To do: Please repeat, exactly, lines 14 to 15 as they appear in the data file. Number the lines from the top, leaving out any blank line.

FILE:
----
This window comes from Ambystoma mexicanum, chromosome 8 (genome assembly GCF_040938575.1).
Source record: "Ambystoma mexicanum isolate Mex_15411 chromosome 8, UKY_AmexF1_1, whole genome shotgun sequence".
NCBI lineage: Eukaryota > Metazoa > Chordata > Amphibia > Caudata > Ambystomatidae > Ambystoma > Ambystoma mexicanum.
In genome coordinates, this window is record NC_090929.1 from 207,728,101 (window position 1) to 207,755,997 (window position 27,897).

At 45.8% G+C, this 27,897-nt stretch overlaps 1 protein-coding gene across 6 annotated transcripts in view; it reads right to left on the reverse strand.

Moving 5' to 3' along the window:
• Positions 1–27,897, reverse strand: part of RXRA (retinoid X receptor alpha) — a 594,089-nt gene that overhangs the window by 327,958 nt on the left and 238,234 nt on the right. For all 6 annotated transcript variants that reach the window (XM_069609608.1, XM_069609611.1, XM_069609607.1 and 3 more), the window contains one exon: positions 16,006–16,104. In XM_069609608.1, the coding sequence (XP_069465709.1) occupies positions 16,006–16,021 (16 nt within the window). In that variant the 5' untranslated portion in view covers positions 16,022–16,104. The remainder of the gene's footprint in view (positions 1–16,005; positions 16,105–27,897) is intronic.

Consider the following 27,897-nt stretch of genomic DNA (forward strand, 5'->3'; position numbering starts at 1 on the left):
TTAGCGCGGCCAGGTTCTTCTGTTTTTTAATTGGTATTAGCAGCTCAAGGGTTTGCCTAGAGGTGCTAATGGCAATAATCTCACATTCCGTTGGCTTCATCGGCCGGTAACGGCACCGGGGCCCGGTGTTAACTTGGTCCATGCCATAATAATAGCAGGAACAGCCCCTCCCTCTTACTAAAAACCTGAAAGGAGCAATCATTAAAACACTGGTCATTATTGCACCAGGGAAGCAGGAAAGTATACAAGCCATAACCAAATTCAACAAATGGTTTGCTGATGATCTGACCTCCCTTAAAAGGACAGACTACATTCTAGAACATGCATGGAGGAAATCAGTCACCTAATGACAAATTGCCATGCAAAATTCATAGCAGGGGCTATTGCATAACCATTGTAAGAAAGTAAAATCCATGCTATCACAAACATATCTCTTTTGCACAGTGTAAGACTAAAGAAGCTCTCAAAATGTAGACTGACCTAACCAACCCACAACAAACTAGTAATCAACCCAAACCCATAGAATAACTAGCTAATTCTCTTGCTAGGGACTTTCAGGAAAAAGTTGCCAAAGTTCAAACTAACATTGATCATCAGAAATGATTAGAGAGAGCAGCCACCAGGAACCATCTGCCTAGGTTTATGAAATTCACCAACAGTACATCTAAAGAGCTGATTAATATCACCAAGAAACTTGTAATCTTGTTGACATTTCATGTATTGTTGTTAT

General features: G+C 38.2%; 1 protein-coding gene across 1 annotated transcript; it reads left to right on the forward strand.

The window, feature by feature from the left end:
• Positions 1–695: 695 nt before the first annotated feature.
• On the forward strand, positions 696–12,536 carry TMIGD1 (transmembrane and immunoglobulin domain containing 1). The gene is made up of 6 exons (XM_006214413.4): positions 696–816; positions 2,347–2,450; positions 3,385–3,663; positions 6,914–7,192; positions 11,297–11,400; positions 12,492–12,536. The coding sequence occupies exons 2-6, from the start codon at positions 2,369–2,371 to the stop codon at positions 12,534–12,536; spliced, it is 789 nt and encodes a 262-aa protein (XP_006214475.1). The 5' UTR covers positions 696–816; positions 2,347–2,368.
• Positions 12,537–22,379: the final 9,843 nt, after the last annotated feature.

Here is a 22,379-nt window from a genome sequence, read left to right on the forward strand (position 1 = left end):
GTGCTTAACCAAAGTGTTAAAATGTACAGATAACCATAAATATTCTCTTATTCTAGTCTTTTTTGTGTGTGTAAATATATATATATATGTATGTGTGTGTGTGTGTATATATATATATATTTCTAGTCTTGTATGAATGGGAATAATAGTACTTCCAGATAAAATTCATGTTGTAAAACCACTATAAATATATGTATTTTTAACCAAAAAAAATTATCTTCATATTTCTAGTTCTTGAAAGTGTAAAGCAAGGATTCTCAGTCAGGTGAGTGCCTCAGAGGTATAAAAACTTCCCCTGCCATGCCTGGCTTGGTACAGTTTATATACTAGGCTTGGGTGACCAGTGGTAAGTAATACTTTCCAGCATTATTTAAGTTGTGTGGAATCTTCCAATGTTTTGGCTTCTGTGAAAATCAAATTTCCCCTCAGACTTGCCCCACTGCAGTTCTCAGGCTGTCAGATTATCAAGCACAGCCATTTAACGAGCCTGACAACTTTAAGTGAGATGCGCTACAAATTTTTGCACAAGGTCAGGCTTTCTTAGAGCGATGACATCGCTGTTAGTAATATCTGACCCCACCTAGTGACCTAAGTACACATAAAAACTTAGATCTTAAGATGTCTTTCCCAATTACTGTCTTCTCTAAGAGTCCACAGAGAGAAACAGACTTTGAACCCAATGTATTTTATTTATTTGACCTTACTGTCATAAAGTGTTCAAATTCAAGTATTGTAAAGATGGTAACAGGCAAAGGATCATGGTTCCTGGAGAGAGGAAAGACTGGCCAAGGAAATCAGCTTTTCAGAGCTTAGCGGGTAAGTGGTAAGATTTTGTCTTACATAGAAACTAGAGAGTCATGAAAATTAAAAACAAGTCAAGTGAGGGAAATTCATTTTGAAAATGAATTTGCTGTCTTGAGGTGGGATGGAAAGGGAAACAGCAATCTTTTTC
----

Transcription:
• Positions 12,537–22,379: the final 9,843 nt, after the last annotated feature.

Here is a 22,379-nt window from a genome sequence, read left to right on the forward strand (position 1 = left end):